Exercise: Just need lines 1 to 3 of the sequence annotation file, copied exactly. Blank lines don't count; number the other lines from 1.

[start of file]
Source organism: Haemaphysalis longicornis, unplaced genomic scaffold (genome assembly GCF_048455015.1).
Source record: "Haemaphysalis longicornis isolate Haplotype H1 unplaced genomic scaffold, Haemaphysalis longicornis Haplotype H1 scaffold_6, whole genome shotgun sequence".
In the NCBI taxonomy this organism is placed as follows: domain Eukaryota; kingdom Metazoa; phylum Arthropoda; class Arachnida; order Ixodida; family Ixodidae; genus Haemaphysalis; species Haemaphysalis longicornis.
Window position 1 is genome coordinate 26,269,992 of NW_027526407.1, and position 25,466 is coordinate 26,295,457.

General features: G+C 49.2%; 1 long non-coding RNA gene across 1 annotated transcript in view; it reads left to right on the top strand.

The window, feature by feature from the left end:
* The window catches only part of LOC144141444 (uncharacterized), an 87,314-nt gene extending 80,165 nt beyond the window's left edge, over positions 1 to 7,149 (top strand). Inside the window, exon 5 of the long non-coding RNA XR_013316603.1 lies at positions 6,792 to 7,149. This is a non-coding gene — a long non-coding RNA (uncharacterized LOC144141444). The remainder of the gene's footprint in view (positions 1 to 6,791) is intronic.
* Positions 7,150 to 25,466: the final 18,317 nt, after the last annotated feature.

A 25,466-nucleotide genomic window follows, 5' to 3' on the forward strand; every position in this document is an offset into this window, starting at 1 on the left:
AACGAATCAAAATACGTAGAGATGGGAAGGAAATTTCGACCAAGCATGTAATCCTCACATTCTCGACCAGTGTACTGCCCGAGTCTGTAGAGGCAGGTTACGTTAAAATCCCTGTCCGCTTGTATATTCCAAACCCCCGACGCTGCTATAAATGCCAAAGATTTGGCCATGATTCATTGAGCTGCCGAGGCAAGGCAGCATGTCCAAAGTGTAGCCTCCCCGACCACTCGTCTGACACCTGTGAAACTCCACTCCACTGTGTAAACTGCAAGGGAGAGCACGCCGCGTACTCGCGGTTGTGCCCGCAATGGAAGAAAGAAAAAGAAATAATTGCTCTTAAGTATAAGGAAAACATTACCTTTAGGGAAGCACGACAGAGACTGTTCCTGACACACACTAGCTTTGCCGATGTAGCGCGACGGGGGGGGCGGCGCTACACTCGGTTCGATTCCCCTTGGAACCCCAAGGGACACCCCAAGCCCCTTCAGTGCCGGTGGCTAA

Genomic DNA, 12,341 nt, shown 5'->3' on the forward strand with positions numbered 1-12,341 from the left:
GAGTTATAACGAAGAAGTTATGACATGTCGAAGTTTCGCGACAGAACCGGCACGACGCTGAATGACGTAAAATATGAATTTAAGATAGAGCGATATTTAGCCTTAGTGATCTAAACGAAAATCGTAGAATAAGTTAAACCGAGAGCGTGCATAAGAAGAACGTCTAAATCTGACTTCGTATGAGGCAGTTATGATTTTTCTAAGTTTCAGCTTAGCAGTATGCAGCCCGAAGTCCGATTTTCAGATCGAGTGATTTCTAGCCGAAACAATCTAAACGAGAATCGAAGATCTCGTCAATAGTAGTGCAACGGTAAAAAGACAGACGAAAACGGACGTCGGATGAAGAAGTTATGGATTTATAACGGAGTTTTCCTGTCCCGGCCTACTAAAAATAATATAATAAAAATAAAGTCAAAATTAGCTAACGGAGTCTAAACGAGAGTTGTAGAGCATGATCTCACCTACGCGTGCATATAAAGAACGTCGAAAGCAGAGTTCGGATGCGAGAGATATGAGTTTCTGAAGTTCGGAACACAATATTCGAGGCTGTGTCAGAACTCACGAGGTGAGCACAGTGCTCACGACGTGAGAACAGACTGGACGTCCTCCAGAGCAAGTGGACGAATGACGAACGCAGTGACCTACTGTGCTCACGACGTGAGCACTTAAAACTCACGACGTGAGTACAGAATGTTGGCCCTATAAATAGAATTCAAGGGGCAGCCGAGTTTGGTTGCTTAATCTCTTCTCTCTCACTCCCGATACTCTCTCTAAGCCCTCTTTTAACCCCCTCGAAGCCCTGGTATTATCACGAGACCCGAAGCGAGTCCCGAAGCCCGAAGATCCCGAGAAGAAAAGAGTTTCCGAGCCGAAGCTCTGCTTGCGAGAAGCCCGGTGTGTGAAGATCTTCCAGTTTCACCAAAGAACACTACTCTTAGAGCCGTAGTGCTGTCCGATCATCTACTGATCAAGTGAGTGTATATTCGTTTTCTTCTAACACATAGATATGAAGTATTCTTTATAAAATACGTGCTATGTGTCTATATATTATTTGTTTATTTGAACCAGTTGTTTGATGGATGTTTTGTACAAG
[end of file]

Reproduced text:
Source organism: Haemaphysalis longicornis, unplaced genomic scaffold (genome assembly GCF_048455015.1).
Source record: "Haemaphysalis longicornis isolate Haplotype H1 unplaced genomic scaffold, Haemaphysalis longicornis Haplotype H1 scaffold_6, whole genome shotgun sequence".
In the NCBI taxonomy this organism is placed as follows: domain Eukaryota; kingdom Metazoa; phylum Arthropoda; class Arachnida; order Ixodida; family Ixodidae; genus Haemaphysalis; species Haemaphysalis longicornis.